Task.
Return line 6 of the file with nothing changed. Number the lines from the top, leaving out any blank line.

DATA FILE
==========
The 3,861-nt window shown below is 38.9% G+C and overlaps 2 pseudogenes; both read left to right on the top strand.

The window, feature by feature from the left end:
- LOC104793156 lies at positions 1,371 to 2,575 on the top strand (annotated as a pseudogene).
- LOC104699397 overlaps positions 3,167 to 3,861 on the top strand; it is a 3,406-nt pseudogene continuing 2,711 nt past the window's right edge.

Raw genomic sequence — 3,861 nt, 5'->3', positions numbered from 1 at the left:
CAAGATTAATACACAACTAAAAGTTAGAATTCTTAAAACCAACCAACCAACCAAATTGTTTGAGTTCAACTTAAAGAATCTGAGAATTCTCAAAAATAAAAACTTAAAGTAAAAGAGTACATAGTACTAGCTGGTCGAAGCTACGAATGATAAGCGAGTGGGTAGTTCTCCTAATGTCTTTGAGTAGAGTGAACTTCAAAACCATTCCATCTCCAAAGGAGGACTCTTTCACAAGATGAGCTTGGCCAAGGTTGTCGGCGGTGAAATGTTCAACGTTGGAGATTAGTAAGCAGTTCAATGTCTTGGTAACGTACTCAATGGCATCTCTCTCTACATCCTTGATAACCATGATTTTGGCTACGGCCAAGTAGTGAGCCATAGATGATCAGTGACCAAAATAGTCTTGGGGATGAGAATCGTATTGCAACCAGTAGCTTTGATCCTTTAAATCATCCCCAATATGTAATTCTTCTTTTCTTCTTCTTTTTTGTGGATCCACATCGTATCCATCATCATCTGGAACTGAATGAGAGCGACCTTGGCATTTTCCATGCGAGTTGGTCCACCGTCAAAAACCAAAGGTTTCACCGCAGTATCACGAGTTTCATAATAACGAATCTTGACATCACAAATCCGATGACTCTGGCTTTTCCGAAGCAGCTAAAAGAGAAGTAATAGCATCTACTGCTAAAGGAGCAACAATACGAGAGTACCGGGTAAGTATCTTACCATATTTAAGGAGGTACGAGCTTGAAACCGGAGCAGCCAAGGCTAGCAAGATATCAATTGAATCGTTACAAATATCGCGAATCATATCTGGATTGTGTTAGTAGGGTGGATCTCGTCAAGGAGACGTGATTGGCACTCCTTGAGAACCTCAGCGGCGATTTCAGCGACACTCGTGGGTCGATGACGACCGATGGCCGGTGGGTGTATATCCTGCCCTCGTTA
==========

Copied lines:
CAAGATTAATACACAACTAAAAGTTAGAATTCTTAAAACCAACCAACCAACCAAATTGTTTGAGTTCAACTTAAAGAATCTGAGAATTCTCAAAAATAAAAACTTAAAGTAAAAGAGTACATAGTACTAGCTGGTCGAAGCTACGAATGATAAGCGAGTGGGTAGTTCTCCTAATGTCTTTGAGTAGAGTGAACTTCAAAACCATTCCATCTCCAAAGGAGGACTCTTTCACAAGATGAGCTTGGCCAAGGTTGTCGGCGGTGAAATGTTCAACGTTGGAGATTAGTAAGCAGTTCAATGTCTTGGTAACGTACTCAATGGCATCTCTCTCTACATCCTTGATAACCATGATTTTGGCTACGGCCAAGTAGTGAGCCATAGATGATCAGTGACCAAAATAGTCTTGGGGATGAGAATCGTATTGCAACCAGTAGCTTTGATCCTTTAAATCATCCCCAATATGTAATTCTTCTTTTCTTCTTCTTTTTTGTGGATCCACATCGTATCCATCATCATCTGGAACTGAATGAGAGCGACCTTGGCATTTTCCATGCGAGTTGGTCCACCGTCAAAAACCAAAGGTTTCACCGCAGTATCACGAGTTTCATAATAACGAATCTTGACATCACAAATCCGATGACTCTGGCTTTTCCGAAGCAGCTAAAAGAGAAGTAATAGCATCTACTGCTAAAGGAGCAACAATACGAGAGTACCGGGTAAGTATCTTACCATATTTAAGGAGGTACGAGCTTGAAACCGGAGCAGCCAAGGCTAGCAAGATATCAATTGAATCGTTACAAATATCGCGAATCATATCTGGATTGTGTTAGTAGGGTGGATCTCGTCAAGGAGACGTGATTGGCACTCCTTGAGAACCTCAGCGGCGATTTCAGCGACACTCGTGGGTCGATGACGACCGATGGCCGGTGGGTGTATATCCTGCCCTCGTTA